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Open AccessArticle

Soil Functional Responses to Natural Ecosystem Restoration of a Pine Forest Peucedano-Pinetum after a Fire

1
Water Centre WULS, Institute of Environmental Engineering, Warsaw University of Life Sciences-SGGW, Nowoursynowska 166, 02-787 Warsaw, Poland
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Department of Biochemistry and Microbiology, Institute of Biology, Warsaw University of Life Sciences - SGGW, Nowoursynowska 166, 02-787 Warsaw, Poland
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Department of Biometry, Institute of Agriculture, Warsaw University of Life Science, Nowoursynowska 159, 02-776 Warszawa, Poland
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Department of Agricultural Chemistry, Warsaw University of Life Sciences-SGGW, Nowoursynowska 166, 02-787 Warsaw, Poland
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Institute of Biological Sciences, Cardinal Stefan Wyszyński University in Warsaw, Wóycickiego 1/3, 01-938 Warsaw, Poland
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Faculty of Safety Engineering and Civil Protection, The Main School of Fire Service, Słowackiego 52/54, 01-629 Warsaw, Poland
*
Author to whom correspondence should be addressed.
Forests 2020, 11(3), 286; https://doi.org/10.3390/f11030286
Received: 23 January 2020 / Revised: 26 February 2020 / Accepted: 28 February 2020 / Published: 1 March 2020
(This article belongs to the Special Issue Forest Post-Fire Regeneration)
Progressing climate change increases the frequency of droughts and the risk of the occurrence of forest fires with an increasing range and a dramatic course. The availability of water and its movement within an ecosystem is a fundamental control of biological activity and physical properties, influencing many climatic processes, whereas soil water repellency (SWR) is a key phenomenon affecting water infiltration into the soil system. Focusing on wide-spectrum effects of fire on the soil system, the research was conducted on a pine stand (Peucedano-Pinetum W. Mat. (1962) 1973) in Kampinos National Park located in central Poland, affected by severe and weak fires, as well as control plots. The main aim of the study was to examine the regeneration of the ecosystem 28 months after the occurrence of a fire. The effect of SWR and soil moisture content, total organic carbon, nitrogen and pH, and gain an understanding of the environmental conditions and processes that shaped the evolution of the species structure of soil microorganism communities (fungal vs. bacterial) have been examined. The Water Drop Penetration Time (WDPT) test was used to assess spatial variability of SWR in 28 plots. Soil bacterial and fungal communities were analysed by Illumina’MISeq using 16S rRNA and Internal Transcribed Spacers 1 (ITS1) regions in six selected plots. After a relatively wet summer, elevated hydrophobicity occurred in areas affected by a weak fire as much as 20 cm into the soil depth. The severe fire and subsequent increase in the richness of the succession of non-forest species contributed to the elimination of hydrophobicity. SWR was more closely linked to the structure and diversity of soil microbial communities than soil physicochemical properties that took place in response to the fire. A statistically significant relationship between the relative occurrence of microorganisms (≥ 1.0% in at least one of the samples) and SWR was established for the following fungi and bacteria species: Archaeorhizomyces sp., Leotiomycetes sp., Byssonectria fusispora, Russula vesca, Geminibasidium sp., family Isosphaeraceae and Cyanobacteria (class 4C0d-2, order MLE1-12). Insight into the functional roles of the individual identified microbial taxa that may be responsible for the occurrence of hydrophobicity was also presented. View Full-Text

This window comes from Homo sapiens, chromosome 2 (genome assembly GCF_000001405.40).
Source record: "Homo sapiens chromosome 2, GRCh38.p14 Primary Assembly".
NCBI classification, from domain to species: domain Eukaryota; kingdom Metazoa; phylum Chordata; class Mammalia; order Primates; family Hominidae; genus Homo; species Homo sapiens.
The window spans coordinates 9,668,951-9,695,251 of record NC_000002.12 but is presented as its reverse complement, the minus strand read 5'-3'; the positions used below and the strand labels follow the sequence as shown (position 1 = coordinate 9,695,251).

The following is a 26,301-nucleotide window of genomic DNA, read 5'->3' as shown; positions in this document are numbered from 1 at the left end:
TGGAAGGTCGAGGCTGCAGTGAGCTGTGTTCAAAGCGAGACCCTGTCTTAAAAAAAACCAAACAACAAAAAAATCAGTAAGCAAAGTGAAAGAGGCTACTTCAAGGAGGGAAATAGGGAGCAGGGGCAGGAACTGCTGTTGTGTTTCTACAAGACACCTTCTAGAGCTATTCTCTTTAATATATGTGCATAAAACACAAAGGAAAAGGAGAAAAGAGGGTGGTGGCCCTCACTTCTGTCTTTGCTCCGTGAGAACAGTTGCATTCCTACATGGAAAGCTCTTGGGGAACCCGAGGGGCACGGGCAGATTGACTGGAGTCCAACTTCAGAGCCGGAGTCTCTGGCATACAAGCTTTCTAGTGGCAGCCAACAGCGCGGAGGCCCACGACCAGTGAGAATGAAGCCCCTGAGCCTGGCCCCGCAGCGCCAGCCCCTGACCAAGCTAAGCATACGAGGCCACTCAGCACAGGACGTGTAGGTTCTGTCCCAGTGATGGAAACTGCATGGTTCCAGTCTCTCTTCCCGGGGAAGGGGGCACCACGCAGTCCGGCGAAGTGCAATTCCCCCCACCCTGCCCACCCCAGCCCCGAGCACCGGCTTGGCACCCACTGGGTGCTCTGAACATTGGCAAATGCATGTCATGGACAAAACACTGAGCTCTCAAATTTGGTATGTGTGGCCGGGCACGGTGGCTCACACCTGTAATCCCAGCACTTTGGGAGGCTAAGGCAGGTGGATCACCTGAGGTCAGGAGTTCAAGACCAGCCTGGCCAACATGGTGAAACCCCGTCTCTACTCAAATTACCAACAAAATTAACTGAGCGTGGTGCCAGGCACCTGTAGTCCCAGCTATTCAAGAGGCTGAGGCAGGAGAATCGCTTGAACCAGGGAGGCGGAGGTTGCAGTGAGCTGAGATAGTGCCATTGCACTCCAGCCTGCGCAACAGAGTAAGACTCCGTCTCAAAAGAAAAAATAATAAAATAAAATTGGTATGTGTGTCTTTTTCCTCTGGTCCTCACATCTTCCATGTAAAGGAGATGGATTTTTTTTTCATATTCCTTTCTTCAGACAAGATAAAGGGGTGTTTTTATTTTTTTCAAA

Keywords: soil water repellency; soil water content; soil microorganisms; fire severity; ecosystem services; climate change soil water repellency; soil water content; soil microorganisms; fire severity; ecosystem services; climate change
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MDPI and ACS Style

Hewelke, E.; Górska, E.B.; Gozdowski, D.; Korc, M.; Olejniczak, I.; Prędecka, A. Soil Functional Responses to Natural Ecosystem Restoration of a Pine Forest Peucedano-Pinetum after a Fire. Forests 2020, 11, 286.

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